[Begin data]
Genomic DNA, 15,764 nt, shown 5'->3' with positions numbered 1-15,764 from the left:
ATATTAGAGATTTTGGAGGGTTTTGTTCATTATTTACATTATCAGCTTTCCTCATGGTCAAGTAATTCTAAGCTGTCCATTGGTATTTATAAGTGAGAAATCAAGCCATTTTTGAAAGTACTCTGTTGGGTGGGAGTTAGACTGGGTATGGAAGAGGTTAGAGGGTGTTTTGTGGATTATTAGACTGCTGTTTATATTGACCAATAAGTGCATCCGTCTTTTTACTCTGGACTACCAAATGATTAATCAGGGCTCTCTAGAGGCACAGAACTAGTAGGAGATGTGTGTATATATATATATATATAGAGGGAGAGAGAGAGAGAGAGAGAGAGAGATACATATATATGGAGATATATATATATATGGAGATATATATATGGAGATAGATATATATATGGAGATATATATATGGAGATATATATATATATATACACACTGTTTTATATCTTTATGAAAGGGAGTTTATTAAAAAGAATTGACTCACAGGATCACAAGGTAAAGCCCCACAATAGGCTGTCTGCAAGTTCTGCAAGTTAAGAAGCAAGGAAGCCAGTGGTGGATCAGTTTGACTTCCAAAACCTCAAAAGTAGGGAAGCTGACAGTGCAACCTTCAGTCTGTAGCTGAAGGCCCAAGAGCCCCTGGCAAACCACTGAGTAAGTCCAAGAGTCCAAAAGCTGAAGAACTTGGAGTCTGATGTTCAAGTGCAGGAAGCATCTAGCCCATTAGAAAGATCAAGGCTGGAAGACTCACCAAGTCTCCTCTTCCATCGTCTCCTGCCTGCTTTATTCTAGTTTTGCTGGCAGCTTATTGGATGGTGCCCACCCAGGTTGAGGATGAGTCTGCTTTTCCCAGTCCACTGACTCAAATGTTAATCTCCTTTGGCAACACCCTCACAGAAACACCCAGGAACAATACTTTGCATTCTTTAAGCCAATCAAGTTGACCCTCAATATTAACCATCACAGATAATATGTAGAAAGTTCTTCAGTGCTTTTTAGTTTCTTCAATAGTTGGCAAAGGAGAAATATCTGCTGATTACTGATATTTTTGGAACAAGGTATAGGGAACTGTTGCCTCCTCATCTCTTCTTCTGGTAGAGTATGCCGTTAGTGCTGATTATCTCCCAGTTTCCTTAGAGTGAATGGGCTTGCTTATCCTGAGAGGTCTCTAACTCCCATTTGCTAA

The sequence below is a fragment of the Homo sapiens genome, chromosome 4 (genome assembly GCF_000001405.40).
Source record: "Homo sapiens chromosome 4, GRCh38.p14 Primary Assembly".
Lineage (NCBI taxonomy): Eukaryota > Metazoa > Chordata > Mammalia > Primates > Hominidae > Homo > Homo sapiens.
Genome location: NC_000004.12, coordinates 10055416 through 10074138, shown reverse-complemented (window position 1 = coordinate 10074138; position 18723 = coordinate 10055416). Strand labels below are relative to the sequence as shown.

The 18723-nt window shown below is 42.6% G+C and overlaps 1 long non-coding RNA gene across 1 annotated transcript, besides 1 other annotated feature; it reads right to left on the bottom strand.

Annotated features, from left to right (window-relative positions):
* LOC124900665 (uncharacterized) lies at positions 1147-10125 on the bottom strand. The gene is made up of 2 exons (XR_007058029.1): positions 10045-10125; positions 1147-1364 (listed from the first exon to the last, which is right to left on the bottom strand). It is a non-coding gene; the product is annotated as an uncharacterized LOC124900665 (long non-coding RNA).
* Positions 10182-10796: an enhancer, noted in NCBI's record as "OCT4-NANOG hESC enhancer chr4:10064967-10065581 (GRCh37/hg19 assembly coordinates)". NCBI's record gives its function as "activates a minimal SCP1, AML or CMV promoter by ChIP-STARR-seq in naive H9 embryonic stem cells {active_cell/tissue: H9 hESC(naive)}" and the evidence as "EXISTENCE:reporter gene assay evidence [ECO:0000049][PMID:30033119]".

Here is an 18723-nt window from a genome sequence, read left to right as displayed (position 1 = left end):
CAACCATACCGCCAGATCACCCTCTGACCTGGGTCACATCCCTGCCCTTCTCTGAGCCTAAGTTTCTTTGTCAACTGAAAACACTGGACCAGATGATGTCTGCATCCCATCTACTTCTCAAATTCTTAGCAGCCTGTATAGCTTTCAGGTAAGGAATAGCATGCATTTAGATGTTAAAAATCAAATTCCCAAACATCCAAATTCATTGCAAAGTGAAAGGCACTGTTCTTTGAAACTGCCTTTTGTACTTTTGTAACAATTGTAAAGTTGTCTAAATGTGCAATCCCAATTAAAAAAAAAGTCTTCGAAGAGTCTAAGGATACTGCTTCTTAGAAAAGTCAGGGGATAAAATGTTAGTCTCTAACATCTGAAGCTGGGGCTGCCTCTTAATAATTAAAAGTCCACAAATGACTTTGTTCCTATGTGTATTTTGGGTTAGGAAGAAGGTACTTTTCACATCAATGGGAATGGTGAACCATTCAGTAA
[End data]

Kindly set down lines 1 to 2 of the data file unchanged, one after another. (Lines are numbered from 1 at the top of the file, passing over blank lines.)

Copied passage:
Genomic DNA, 15,764 nt, shown 5'->3' with positions numbered 1-15,764 from the left:
ATATTAGAGATTTTGGAGGGTTTTGTTCATTATTTACATTATCAGCTTTCCTCATGGTCAAGTAATTCTAAGCTGTCCATTGGTATTTATAAGTGAGAAATCAAGCCATTTTTGAAAGTACTCTGTTGGGTGGGAGTTAGACTGGGTATGGAAGAGGTTAGAGGGTGTTTTGTGGATTATTAGACTGCTGTTTATATTGACCAATAAGTGCATCCGTCTTTTTACTCTGGACTACCAAATGATTAATCAGGGCTCTCTAGAGGCACAGAACTAGTAGGAGATGTGTGTATATATATATATATATAGAGGGAGAGAGAGAGAGAGAGAGAGAGAGATACATATATATGGAGATATATATATATATGGAGATATATATATGGAGATAGATATATATATGGAGATATATATATGGAGATATATATATATATATACACACTGTTTTATATCTTTATGAAAGGGAGTTTATTAAAAAGAATTGACTCACAGGATCACAAGGTAAAGCCCCACAATAGGCTGTCTGCAAGTTCTGCAAGTTAAGAAGCAAGGAAGCCAGTGGTGGATCAGTTTGACTTCCAAAACCTCAAAAGTAGGGAAGCTGACAGTGCAACCTTCAGTCTGTAGCTGAAGGCCCAAGAGCCCCTGGCAAACCACTGAGTAAGTCCAAGAGTCCAAAAGCTGAAGAACTTGGAGTCTGATGTTCAAGTGCAGGAAGCATCTAGCCCATTAGAAAGATCAAGGCTGGAAGACTCACCAAGTCTCCTCTTCCATCGTCTCCTGCCTGCTTTATTCTAGTTTTGCTGGCAGCTTATTGGATGGTGCCCACCCAGGTTGAGGATGAGTCTGCTTTTCCCAGTCCACTGACTCAAATGTTAATCTCCTTTGGCAACACCCTCACAGAAACACCCAGGAACAATACTTTGCATTCTTTAAGCCAATCAAGTTGACCCTCAATATTAACCATCACAGATAATATGTAGAAAGTTCTTCAGTGCTTTTTAGTTTCTTCAATAGTTGGCAAAGGAGAAATATCTGCTGATTACTGATATTTTTGGAACAAGGTATAGGGAACTGTTGCCTCCTCATCTCTTCTTCTGGTAGAGTATGCCGTTAGTGCTGATTATCTCCCAGTTTCCTTAGAGTGAATGGGCTTGCTTATCCTGAGAGGTCTCTAACTCCCATTTGCTAA